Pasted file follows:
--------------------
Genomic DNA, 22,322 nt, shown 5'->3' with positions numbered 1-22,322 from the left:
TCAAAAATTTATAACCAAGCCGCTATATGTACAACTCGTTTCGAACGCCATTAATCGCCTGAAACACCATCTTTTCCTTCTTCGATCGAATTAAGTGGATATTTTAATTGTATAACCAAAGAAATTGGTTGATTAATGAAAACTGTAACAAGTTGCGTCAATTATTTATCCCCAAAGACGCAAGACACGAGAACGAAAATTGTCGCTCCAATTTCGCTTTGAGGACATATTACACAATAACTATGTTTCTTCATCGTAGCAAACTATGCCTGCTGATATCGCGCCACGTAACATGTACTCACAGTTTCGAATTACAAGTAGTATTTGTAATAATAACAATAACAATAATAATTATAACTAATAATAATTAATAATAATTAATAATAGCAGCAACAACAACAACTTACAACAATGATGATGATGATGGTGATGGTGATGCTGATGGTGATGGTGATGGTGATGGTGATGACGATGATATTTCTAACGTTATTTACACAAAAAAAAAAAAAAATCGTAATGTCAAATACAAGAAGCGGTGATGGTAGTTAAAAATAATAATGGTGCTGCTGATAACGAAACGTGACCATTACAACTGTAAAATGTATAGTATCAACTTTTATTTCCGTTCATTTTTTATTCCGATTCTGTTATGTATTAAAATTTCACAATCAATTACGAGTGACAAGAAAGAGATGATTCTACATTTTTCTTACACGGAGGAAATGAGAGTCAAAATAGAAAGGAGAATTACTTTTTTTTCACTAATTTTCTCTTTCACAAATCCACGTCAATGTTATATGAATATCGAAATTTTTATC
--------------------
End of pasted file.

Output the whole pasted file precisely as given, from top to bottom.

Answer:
Genomic DNA, 22,322 nt, shown 5'->3' with positions numbered 1-22,322 from the left:
TCAAAAATTTATAACCAAGCCGCTATATGTACAACTCGTTTCGAACGCCATTAATCGCCTGAAACACCATCTTTTCCTTCTTCGATCGAATTAAGTGGATATTTTAATTGTATAACCAAAGAAATTGGTTGATTAATGAAAACTGTAACAAGTTGCGTCAATTATTTATCCCCAAAGACGCAAGACACGAGAACGAAAATTGTCGCTCCAATTTCGCTTTGAGGACATATTACACAATAACTATGTTTCTTCATCGTAGCAAACTATGCCTGCTGATATCGCGCCACGTAACATGTACTCACAGTTTCGAATTACAAGTAGTATTTGTAATAATAACAATAACAATAATAATTATAACTAATAATAATTAATAATAATTAATAATAGCAGCAACAACAACAACTTACAACAATGATGATGATGATGGTGATGGTGATGCTGATGGTGATGGTGATGGTGATGGTGATGACGATGATATTTCTAACGTTATTTACACAAAAAAAAAAAAAAATCGTAATGTCAAATACAAGAAGCGGTGATGGTAGTTAAAAATAATAATGGTGCTGCTGATAACGAAACGTGACCATTACAACTGTAAAATGTATAGTATCAACTTTTATTTCCGTTCATTTTTTATTCCGATTCTGTTATGTATTAAAATTTCACAATCAATTACGAGTGACAAGAAAGAGATGATTCTACATTTTTCTTACACGGAGGAAATGAGAGTCAAAATAGAAAGGAGAATTACTTTTTTTTCACTAATTTTCTCTTTCACAAATCCACGTCAATGTTATATGAATATCGAAATTTTTATC